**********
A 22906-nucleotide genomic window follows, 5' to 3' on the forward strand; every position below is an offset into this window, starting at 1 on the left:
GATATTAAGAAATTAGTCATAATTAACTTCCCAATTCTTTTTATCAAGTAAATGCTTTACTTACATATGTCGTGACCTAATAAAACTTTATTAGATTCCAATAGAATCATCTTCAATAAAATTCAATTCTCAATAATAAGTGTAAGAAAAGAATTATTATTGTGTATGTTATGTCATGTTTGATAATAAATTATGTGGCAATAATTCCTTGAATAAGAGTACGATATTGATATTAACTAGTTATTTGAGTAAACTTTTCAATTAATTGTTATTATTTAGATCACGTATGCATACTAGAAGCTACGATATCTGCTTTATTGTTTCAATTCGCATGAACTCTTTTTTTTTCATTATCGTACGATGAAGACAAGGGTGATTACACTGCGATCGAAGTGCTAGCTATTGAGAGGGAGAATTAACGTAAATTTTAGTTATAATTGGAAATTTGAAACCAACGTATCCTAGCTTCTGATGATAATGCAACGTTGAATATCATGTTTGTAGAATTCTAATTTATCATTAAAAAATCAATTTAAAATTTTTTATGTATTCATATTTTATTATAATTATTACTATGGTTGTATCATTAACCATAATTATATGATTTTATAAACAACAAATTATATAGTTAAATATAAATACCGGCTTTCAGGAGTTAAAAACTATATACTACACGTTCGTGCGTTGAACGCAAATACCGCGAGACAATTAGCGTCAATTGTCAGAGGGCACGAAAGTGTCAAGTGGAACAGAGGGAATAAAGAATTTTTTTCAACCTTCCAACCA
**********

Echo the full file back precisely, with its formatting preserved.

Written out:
A 22906-nucleotide genomic window follows, 5' to 3' on the forward strand; every position below is an offset into this window, starting at 1 on the left:
GATATTAAGAAATTAGTCATAATTAACTTCCCAATTCTTTTTATCAAGTAAATGCTTTACTTACATATGTCGTGACCTAATAAAACTTTATTAGATTCCAATAGAATCATCTTCAATAAAATTCAATTCTCAATAATAAGTGTAAGAAAAGAATTATTATTGTGTATGTTATGTCATGTTTGATAATAAATTATGTGGCAATAATTCCTTGAATAAGAGTACGATATTGATATTAACTAGTTATTTGAGTAAACTTTTCAATTAATTGTTATTATTTAGATCACGTATGCATACTAGAAGCTACGATATCTGCTTTATTGTTTCAATTCGCATGAACTCTTTTTTTTTCATTATCGTACGATGAAGACAAGGGTGATTACACTGCGATCGAAGTGCTAGCTATTGAGAGGGAGAATTAACGTAAATTTTAGTTATAATTGGAAATTTGAAACCAACGTATCCTAGCTTCTGATGATAATGCAACGTTGAATATCATGTTTGTAGAATTCTAATTTATCATTAAAAAATCAATTTAAAATTTTTTATGTATTCATATTTTATTATAATTATTACTATGGTTGTATCATTAACCATAATTATATGATTTTATAAACAACAAATTATATAGTTAAATATAAATACCGGCTTTCAGGAGTTAAAAACTATATACTACACGTTCGTGCGTTGAACGCAAATACCGCGAGACAATTAGCGTCAATTGTCAGAGGGCACGAAAGTGTCAAGTGGAACAGAGGGAATAAAGAATTTTTTTCAACCTTCCAACCA